III. Relevance of the theory of permanent revolution
In the dominated countries, therefore, the theory of permanent revolution remains relevant, provided that it is constantly updated in the light of new social and political experiences. As Michael Löwy wrote: “In the vast majority of countries of peripheral capitalism — be it in the Middle East, Asia, Africa or Latin America — the tasks of a genuine democratic revolution have not been accomplished: depending on the case, democratization — and secularization! — of the state, liberation from imperial control, the social exclusion of the poor majority, or the resolution of the agrarian question remain on the agenda. Dependency has taken on new forms, but these are no less brutal and restrictive than those of the past: the dictatorship of the IMF, the World Bank and soon the WTO — over the indebted countries, that is to say, of practically all the countries of the South — through the mechanism of neoliberal “adjustment” plans and draconian conditions for the payment of foreign debt. […] The revolution in these countries can therefore only be a complex and articulated combination between these democratic requirements and the overthrow of capitalism. Today, as in the past, the revolutionary transformations that are on the agenda in the societies on the periphery of the system are not identical to those in the countries of the centre. A social revolution in India cannot be, from the point of view of its programme, its strategy and its driving forces, a pure “workers’ revolution” as in England. The decisive political role — admittedly, not foreseen by Trotsky! — played in many countries today by peasant and indigenous movements (the Zapatista Army of National Liberation in Mexico, the Brazilian Movement of Landless Agricultural Workers (MST), CONAIE in Ecuador) shows the importance and social explosiveness of the agrarian question, and its close link with national liberation”7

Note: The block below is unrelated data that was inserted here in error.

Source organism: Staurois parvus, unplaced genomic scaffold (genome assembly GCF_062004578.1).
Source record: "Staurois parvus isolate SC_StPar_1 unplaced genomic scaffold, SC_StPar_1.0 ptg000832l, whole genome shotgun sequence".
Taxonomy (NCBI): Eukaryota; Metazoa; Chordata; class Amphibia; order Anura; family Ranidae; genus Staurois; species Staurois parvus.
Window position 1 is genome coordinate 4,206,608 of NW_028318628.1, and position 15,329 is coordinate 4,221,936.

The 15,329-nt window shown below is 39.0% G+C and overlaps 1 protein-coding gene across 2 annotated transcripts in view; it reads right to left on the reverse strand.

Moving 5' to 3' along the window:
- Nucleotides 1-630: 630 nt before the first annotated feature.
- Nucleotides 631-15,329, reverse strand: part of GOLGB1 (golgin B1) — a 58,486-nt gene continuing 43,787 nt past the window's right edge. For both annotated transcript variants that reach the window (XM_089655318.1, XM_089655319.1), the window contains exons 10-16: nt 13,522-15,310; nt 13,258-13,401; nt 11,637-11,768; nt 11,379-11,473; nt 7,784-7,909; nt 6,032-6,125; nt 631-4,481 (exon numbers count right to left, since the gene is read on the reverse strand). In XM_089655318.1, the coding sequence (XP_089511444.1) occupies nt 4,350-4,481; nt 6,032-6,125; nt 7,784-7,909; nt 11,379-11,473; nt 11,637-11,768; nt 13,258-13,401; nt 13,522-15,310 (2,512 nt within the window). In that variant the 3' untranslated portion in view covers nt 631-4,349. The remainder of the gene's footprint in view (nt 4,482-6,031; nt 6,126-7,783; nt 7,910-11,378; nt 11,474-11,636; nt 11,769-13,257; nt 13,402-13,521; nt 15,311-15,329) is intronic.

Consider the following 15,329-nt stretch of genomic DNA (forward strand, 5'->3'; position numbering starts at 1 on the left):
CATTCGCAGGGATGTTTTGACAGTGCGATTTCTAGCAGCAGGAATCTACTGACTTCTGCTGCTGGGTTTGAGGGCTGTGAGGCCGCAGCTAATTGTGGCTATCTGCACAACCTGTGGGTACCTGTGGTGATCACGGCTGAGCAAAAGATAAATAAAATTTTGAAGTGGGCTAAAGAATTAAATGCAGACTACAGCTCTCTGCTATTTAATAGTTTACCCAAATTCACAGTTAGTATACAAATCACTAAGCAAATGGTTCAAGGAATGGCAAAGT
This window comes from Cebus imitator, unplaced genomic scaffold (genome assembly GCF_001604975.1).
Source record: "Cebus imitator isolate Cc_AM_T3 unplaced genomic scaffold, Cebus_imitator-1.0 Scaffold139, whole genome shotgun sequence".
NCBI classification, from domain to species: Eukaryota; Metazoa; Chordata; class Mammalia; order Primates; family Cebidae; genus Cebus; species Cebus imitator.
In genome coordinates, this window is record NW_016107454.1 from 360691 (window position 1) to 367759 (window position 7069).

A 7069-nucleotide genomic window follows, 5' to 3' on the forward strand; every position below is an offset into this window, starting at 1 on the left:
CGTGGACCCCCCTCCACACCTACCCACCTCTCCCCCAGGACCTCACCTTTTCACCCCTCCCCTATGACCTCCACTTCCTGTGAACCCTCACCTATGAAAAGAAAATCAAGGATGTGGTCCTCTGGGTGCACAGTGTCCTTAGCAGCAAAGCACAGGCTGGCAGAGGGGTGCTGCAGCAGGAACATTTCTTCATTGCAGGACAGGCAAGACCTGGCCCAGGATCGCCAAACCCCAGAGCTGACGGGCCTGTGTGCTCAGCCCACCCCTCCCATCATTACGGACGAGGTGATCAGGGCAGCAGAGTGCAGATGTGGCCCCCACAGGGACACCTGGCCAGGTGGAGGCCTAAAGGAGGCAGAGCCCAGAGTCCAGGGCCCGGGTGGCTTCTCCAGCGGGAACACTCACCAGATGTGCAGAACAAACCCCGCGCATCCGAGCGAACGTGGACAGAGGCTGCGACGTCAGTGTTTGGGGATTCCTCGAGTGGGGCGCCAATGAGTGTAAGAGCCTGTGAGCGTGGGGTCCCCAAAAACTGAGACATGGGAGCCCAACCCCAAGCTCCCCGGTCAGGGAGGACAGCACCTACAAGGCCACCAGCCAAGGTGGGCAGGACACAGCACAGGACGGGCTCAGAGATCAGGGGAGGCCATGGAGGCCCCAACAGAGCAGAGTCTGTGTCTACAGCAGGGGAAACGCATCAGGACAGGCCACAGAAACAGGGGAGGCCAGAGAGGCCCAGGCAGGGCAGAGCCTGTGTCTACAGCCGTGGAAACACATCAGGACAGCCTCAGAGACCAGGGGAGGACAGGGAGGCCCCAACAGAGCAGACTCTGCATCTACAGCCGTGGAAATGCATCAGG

For Trotsky, in the advanced capitalist countries, where the bourgeois revolution was supposed to have been accomplished, the permanent revolution was relevant in only two senses: continuation of the socialist revolutionary process after the seizure of power, and the need to extend the revolution internationally.